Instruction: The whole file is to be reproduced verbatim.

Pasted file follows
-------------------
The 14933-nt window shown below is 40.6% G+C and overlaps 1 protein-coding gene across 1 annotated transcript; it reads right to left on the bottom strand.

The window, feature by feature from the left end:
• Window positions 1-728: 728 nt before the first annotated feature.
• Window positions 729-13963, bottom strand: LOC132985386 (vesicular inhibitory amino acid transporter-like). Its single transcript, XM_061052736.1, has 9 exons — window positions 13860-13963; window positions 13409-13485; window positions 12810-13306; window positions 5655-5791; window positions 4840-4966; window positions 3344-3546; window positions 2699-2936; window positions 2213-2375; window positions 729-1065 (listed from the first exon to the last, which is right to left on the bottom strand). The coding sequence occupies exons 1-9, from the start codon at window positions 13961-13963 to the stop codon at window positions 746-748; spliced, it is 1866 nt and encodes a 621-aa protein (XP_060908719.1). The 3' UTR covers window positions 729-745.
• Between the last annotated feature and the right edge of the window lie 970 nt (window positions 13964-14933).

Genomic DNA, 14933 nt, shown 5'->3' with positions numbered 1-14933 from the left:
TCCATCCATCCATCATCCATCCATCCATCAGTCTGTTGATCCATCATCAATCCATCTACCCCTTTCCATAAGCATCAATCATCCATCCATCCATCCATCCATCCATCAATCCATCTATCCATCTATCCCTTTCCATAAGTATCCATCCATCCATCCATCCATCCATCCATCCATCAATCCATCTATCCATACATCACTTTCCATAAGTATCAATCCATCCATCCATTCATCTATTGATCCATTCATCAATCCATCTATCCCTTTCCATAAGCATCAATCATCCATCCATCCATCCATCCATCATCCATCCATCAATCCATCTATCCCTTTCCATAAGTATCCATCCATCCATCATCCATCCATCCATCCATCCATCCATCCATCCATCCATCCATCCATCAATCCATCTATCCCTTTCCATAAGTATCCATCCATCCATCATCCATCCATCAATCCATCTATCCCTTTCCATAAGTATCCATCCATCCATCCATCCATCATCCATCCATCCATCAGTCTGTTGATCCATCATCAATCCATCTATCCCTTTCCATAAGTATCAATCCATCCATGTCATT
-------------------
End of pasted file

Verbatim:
The 14933-nt window shown below is 40.6% G+C and overlaps 1 protein-coding gene across 1 annotated transcript; it reads right to left on the bottom strand.

The window, feature by feature from the left end:
• Window positions 1-728: 728 nt before the first annotated feature.
• Window positions 729-13963, bottom strand: LOC132985386 (vesicular inhibitory amino acid transporter-like). Its single transcript, XM_061052736.1, has 9 exons — window positions 13860-13963; window positions 13409-13485; window positions 12810-13306; window positions 5655-5791; window positions 4840-4966; window positions 3344-3546; window positions 2699-2936; window positions 2213-2375; window positions 729-1065 (listed from the first exon to the last, which is right to left on the bottom strand). The coding sequence occupies exons 1-9, from the start codon at window positions 13961-13963 to the stop codon at window positions 746-748; spliced, it is 1866 nt and encodes a 621-aa protein (XP_060908719.1). The 3' UTR covers window positions 729-745.
• Between the last annotated feature and the right edge of the window lie 970 nt (window positions 13964-14933).

Genomic DNA, 14933 nt, shown 5'->3' with positions numbered 1-14933 from the left:
TCCATCCATCCATCATCCATCCATCCATCAGTCTGTTGATCCATCATCAATCCATCTACCCCTTTCCATAAGCATCAATCATCCATCCATCCATCCATCCATCCATCAATCCATCTATCCATCTATCCCTTTCCATAAGTATCCATCCATCCATCCATCCATCCATCCATCCATCAATCCATCTATCCATACATCACTTTCCATAAGTATCAATCCATCCATCCATTCATCTATTGATCCATTCATCAATCCATCTATCCCTTTCCATAAGCATCAATCATCCATCCATCCATCCATCCATCATCCATCCATCAATCCATCTATCCCTTTCCATAAGTATCCATCCATCCATCATCCATCCATCCATCCATCCATCCATCCATCCATCCATCCATCCATCAATCCATCTATCCCTTTCCATAAGTATCCATCCATCCATCATCCATCCATCAATCCATCTATCCCTTTCCATAAGTATCCATCCATCCATCCATCCATCATCCATCCATCCATCAGTCTGTTGATCCATCATCAATCCATCTATCCCTTTCCATAAGTATCAATCCATCCATGTCATT